Gov. Rick Scott declared a state of emergency this morning with Tropical Storm Colin expected to make a landfall near the Big Bend area of the state this afternoon.
The declaration is an administrative move that allows emergency officials to reallocate resources, money and staff in a more efficient manner to deal with the emergency.
It basically helps cut through bureaucracy that might otherwise get in the way of dealing quickly with a storm.
At the Governor’s Hurricane Conference last month, the phrase “state of emergency” drew some discussion as whether it is overly alarmist.
Last year, before tropical storm watches or warnings were even issued for Florida during Tropical Storm Erika, Scott declared a state of emergency.
Erika fizzled over Hispaniola before gaining hurricane status.
“The phrase state of emergency piques people’s interest and we need to do a better job on the front end explaining it, what it means,” said Florida Division of Emergency Management spokesman Aaron Gallagher at the conference. “A state of emergency empowers emergency officials to be able to move in a more expeditious manner and marshal resources in a coordinated effort.”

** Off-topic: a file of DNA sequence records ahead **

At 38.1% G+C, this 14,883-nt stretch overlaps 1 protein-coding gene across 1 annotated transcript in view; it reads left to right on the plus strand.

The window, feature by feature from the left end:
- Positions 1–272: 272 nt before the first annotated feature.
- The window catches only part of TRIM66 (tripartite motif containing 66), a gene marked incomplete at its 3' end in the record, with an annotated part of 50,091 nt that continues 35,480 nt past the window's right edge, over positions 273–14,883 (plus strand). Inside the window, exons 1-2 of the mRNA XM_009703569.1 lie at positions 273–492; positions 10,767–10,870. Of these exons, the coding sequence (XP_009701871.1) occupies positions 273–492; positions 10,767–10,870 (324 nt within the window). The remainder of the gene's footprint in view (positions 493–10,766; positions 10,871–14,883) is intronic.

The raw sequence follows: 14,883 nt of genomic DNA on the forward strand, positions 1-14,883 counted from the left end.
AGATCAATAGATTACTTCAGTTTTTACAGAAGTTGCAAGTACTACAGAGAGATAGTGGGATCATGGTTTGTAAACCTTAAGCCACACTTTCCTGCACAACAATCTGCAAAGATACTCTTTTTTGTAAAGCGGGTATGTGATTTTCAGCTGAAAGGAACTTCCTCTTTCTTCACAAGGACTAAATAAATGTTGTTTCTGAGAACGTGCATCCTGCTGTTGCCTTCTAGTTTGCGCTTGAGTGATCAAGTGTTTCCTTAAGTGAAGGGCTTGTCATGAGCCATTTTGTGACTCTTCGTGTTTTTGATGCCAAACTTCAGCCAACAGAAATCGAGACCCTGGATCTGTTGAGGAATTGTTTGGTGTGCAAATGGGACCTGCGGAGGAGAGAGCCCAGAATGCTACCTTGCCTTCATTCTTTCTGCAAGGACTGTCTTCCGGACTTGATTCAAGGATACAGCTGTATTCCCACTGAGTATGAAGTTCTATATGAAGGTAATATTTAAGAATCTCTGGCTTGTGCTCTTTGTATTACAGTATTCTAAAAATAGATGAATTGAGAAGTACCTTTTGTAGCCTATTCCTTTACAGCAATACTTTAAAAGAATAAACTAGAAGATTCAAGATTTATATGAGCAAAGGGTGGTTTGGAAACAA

Mike Buresh, chief meteorologist at WJAX-TV in Jacksonville, said during the conference that a state of emergency can easily be misinterpreted.
“When the state of emergency was issued, it might as well been a hurricane warning,” Buresh said about Erika. “I don’t think it was a bad move, but boy, the interpretation was mind-boggling.”
CNN meteorologist Jennifer Gray, who attended the conference, agreed.
“At CNN, if you hear ‘state of emergency,’ that’s not going to be at the end of the forecast. That’s, boom, right in front,” she said.
While Erika never reached Florida, it proved deadly elsewhere. In Dominica, 30 people died and 574 people were left homeless, according to a National Hurricane Center report. One person in Haiti was killed in a mudslide.